Skip to comments.Advice - I Want to Home Brew Weekend Vanity cuz I Figure All Home Brewers are, well, at Home Tonight
Posted on 04/17/2009 4:29:41 PM PDT by IrishPennant
Happy Friday!!!! Beer lover here. Not a connoisseur, but a little above a warm PBR you might say. I have been thinking for sometime about brewing my own. I have the room, time and enjoy a good hobby as much as the next Joe...and I figure since I can change the head gaskets in my car, recharge the A/C in the old truck and know my way around the kitchen pretty well, I can do this.
I was looking around the web and there are kits and forum sites, etc, but I figured asking for some general advice in a place where I love and trust my FRiends would be fun.
Any FReepers out there brewing your own and want to tell a rookie where to start. I understand the kit avenue is not real good, and supplies and hops and such can all be picked up locally (I'm just outside Memphis in Northern Mississippi).
I did read that Ales were the easiest to make but I do like a good stout beer...From time to time I travel to Germany, just outside Frankfurt for work. The locals are drinking mostly from local breweries and kid me about the amount of great stuff int he beers...claim each beer is the equivelent of eating a loaf of bread. Regardless, I cannot remember the brewer, but the beer was great.
Read “The New Complete Joy of Homebrewing” by Charlie Papazian front to back before making any decisions.
Bump for home brewing. Knewshound knows!
Also, stouts are ales.
Sweet - thanks for the read heads-up...but do you mean before I decide what to brew or before I decide IF to brew???
hat makes a stout...More hops and barley???
Darn it darn it darn it...unannounced and unappreciated in-law arrival down stairs. I’ll be back but any thoughts the meantime will be appreciated!!!!!
Man, I gotta stop posting without reviewing first!!!
The best advice I can give: Invite me over to test each batch.
I would advise going with a kit the first time around. (There are start-up kits which give you the buckets, bottle-cappers, etc.)
After you see how the first batch goes... just getting it to ferment, I mean — You’ll have the general-knowledge of how to do things and can begin making your own recipes.
(I made one that had a 11.2 ABV! It tasted great too. Though I lost the recipe. :( )
The addition of roasted malt and/or roasted barley.
knews_hound has a good page to get you started.
It is a worthy hobby with many benefits. The beer is fresh and soooo good.
And the ingredients are tax free in many locales.
“It’s a far better brew when you know the government’s getting the screw.”
Charlie's got a complete list of what you'll need, but basically you need:
1. Brewkettle - 5 gal is standard - with lid
2. Submersible thermometer (you can clip a candy thermometer to the side if you angle it away into the wort).
3. Long stirring spoon.
4. Carboy. This can be an old class water bottle and most of them are.
6. Strainer that fits the funnel.
7. Tube fitting the top of the carboy that you can put into water for primary fermentation.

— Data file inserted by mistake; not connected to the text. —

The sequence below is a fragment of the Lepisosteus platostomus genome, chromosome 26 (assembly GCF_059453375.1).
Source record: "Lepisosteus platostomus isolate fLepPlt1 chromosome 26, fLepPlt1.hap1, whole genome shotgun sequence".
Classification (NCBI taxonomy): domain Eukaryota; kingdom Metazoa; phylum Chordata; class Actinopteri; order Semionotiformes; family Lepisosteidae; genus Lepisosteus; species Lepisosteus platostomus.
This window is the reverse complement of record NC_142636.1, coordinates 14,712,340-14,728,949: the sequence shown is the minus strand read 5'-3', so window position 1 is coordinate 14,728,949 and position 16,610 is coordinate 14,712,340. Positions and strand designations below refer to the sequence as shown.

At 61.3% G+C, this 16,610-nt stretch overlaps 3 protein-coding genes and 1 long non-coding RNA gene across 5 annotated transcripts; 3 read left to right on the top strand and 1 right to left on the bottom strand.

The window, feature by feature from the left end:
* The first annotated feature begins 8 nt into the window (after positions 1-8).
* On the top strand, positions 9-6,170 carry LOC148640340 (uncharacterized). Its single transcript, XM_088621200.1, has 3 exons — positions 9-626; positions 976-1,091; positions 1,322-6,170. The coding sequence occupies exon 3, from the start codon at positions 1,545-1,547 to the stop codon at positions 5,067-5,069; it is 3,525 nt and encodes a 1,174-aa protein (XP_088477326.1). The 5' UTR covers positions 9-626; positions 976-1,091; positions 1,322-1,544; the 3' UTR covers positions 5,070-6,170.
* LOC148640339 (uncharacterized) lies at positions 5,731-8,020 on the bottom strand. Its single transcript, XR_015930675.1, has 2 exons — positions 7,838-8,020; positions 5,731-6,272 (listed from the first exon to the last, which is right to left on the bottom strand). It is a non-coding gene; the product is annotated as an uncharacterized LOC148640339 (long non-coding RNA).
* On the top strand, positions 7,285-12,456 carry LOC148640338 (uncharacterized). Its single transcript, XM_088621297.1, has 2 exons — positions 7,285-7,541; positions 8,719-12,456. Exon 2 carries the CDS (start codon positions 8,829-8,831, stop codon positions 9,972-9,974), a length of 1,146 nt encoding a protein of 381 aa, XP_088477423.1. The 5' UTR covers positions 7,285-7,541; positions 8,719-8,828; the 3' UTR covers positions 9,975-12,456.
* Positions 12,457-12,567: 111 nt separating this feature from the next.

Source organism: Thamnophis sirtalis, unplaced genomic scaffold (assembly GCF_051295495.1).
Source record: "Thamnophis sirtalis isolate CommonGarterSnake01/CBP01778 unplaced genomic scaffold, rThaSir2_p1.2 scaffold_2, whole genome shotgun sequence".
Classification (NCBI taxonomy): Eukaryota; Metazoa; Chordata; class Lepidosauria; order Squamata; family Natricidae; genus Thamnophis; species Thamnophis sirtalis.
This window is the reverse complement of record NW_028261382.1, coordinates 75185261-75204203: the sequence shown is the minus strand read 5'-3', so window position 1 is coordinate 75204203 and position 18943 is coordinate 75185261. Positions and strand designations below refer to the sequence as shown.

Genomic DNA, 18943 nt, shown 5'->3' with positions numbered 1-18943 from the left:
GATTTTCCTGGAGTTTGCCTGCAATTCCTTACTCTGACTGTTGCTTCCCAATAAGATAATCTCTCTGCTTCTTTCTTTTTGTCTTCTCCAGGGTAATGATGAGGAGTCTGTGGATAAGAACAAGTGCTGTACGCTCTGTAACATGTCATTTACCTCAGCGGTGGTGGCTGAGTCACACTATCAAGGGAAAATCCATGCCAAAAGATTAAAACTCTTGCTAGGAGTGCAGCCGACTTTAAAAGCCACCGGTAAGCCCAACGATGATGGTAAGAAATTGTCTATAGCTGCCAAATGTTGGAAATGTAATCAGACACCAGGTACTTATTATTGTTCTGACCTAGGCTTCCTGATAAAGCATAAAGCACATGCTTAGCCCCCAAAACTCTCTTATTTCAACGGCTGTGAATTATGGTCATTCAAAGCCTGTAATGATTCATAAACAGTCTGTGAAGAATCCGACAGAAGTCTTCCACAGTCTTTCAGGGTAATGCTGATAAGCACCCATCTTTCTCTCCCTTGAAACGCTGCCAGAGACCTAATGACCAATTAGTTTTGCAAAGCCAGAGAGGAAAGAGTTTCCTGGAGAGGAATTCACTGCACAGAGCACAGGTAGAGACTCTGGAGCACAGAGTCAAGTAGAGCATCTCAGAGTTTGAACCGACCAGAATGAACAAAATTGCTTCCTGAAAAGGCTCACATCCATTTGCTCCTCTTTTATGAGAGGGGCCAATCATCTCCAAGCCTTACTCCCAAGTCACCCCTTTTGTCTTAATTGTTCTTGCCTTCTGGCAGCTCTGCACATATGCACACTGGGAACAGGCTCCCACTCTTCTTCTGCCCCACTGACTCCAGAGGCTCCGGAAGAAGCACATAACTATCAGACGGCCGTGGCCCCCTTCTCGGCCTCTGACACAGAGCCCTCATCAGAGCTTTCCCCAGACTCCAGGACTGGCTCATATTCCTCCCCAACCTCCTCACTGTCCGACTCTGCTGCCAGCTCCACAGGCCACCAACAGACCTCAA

8. Vapor lock that fits the carboy for secondary fermentation.
9. Big bucket (5+ gal) that you can sterilize for beer transfer.
10. Chlorine bleach (or iodine - bleach is less messy).
11. Bottles, caps, and a bottle capper.
12. Small-diameter tube for syphoning the beer from the bucket into the bottles.
13. Small muslin bags for the hops.
14. The makin's - malt, yeast, hops.
15. Beer. It is a scientific fact that one makes better beer when drinking beer. It's magic.
I've probably forgotten some stuff such as a saucepan for the priming malt but that ought to get you started. FR homebrewers, pick me up here if I've missed anything critical.
I have an idea for a home brewing machine that would look much like, and fit into the niche normally used for a washer-dryer combo, using the same attachments.
The “unitank” washer side would be used to add the pre-made, concentrated hopped wort liquid, perhaps 10 gallons of bottled water, yeast, and even special sugars to augment the process. The mixture would be kept at the ideal temperature and gently agitated, while the CO2 produced would be vented through the dryer vent, or compressed for later use.
This would accomplish the fermenting and lagering. Then the bright beer would be filtered and pumped to the dryer side. Additional carbonation could be used with the compressed CO2, both for a finer head, and to pump the beer from the internal keg. The dryer would be a small portable refrigeration unit with a draft tap on top, so could be wheeled and plugged in where wanted.
The washer side could then be put through an automatic wash and rinse cycle with a mild, flavorless detergent, then with a final rinse cycle using bottled water.
Actually the difference between an Ale and Lager is the yeast. And with the difference in the yeast comes a difference in fermentation time and temperature. Ale yeast can ferment a batch of beer in as little as three weeks to bottle and need at least 55-60 degrees. Lager yeast can take over 6 months to ferment a batch and like around 40 degrees.
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